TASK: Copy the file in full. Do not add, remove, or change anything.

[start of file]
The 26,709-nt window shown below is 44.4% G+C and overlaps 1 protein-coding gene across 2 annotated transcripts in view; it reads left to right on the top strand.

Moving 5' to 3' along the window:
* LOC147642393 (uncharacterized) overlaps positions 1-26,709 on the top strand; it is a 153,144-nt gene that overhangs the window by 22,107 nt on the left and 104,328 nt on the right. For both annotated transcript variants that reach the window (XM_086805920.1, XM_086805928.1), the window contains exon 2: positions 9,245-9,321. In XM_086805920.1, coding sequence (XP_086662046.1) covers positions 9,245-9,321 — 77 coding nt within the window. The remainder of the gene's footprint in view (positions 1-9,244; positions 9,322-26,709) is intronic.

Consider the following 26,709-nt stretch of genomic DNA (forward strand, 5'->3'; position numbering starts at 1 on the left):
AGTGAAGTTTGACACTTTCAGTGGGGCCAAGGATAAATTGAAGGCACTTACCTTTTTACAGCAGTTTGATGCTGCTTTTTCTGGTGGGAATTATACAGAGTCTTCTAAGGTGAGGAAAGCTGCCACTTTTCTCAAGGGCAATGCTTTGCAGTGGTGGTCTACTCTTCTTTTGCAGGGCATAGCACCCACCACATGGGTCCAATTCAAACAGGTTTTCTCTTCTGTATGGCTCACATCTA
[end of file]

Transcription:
The 26,709-nt window shown below is 44.4% G+C and overlaps 1 protein-coding gene across 2 annotated transcripts in view; it reads left to right on the top strand.

Moving 5' to 3' along the window:
* LOC147642393 (uncharacterized) overlaps positions 1-26,709 on the top strand; it is a 153,144-nt gene that overhangs the window by 22,107 nt on the left and 104,328 nt on the right. For both annotated transcript variants that reach the window (XM_086805920.1, XM_086805928.1), the window contains exon 2: positions 9,245-9,321. In XM_086805920.1, coding sequence (XP_086662046.1) covers positions 9,245-9,321 — 77 coding nt within the window. The remainder of the gene's footprint in view (positions 1-9,244; positions 9,322-26,709) is intronic.

Consider the following 26,709-nt stretch of genomic DNA (forward strand, 5'->3'; position numbering starts at 1 on the left):
AGTGAAGTTTGACACTTTCAGTGGGGCCAAGGATAAATTGAAGGCACTTACCTTTTTACAGCAGTTTGATGCTGCTTTTTCTGGTGGGAATTATACAGAGTCTTCTAAGGTGAGGAAAGCTGCCACTTTTCTCAAGGGCAATGCTTTGCAGTGGTGGTCTACTCTTCTTTTGCAGGGCATAGCACCCACCACATGGGTCCAATTCAAACAGGTTTTCTCTTCTGTATGGCTCACATCTA